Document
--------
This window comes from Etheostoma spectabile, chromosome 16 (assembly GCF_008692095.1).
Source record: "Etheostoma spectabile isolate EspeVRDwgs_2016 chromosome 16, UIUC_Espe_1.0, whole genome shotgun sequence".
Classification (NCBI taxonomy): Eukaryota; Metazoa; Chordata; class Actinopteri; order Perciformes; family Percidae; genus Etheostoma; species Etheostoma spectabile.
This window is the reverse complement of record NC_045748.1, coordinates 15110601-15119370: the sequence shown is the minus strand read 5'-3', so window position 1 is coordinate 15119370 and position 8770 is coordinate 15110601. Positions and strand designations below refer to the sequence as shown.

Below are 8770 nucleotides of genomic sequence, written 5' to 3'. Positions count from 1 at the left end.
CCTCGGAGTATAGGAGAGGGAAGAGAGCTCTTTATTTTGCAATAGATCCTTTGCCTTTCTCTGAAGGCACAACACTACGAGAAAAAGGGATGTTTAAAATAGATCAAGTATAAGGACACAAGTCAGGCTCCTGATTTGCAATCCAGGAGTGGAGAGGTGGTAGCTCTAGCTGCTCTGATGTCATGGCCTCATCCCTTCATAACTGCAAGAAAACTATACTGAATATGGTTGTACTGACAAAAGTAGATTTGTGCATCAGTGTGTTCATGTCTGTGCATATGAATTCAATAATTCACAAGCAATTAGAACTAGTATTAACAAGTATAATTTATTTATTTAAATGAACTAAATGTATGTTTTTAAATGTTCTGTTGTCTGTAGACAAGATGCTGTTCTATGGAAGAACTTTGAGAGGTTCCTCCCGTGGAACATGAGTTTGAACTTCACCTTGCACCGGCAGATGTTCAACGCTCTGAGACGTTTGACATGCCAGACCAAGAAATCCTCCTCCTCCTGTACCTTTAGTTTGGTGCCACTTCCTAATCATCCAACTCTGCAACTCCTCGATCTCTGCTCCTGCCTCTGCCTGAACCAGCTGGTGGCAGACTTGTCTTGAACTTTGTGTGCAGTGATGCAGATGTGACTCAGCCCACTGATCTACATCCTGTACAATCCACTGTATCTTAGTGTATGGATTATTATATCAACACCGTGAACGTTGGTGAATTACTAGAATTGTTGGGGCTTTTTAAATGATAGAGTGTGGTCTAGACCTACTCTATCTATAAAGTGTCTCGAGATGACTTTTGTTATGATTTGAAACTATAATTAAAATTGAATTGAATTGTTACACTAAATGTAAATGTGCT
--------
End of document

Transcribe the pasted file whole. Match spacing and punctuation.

This window comes from Etheostoma spectabile, chromosome 16 (assembly GCF_008692095.1).
Source record: "Etheostoma spectabile isolate EspeVRDwgs_2016 chromosome 16, UIUC_Espe_1.0, whole genome shotgun sequence".
Classification (NCBI taxonomy): Eukaryota; Metazoa; Chordata; class Actinopteri; order Perciformes; family Percidae; genus Etheostoma; species Etheostoma spectabile.
This window is the reverse complement of record NC_045748.1, coordinates 15110601-15119370: the sequence shown is the minus strand read 5'-3', so window position 1 is coordinate 15119370 and position 8770 is coordinate 15110601. Positions and strand designations below refer to the sequence as shown.

Below are 8770 nucleotides of genomic sequence, written 5' to 3'. Positions count from 1 at the left end.
CCTCGGAGTATAGGAGAGGGAAGAGAGCTCTTTATTTTGCAATAGATCCTTTGCCTTTCTCTGAAGGCACAACACTACGAGAAAAAGGGATGTTTAAAATAGATCAAGTATAAGGACACAAGTCAGGCTCCTGATTTGCAATCCAGGAGTGGAGAGGTGGTAGCTCTAGCTGCTCTGATGTCATGGCCTCATCCCTTCATAACTGCAAGAAAACTATACTGAATATGGTTGTACTGACAAAAGTAGATTTGTGCATCAGTGTGTTCATGTCTGTGCATATGAATTCAATAATTCACAAGCAATTAGAACTAGTATTAACAAGTATAATTTATTTATTTAAATGAACTAAATGTATGTTTTTAAATGTTCTGTTGTCTGTAGACAAGATGCTGTTCTATGGAAGAACTTTGAGAGGTTCCTCCCGTGGAACATGAGTTTGAACTTCACCTTGCACCGGCAGATGTTCAACGCTCTGAGACGTTTGACATGCCAGACCAAGAAATCCTCCTCCTCCTGTACCTTTAGTTTGGTGCCACTTCCTAATCATCCAACTCTGCAACTCCTCGATCTCTGCTCCTGCCTCTGCCTGAACCAGCTGGTGGCAGACTTGTCTTGAACTTTGTGTGCAGTGATGCAGATGTGACTCAGCCCACTGATCTACATCCTGTACAATCCACTGTATCTTAGTGTATGGATTATTATATCAACACCGTGAACGTTGGTGAATTACTAGAATTGTTGGGGCTTTTTAAATGATAGAGTGTGGTCTAGACCTACTCTATCTATAAAGTGTCTCGAGATGACTTTTGTTATGATTTGAAACTATAATTAAAATTGAATTGAATTGTTACACTAAATGTAAATGTGCT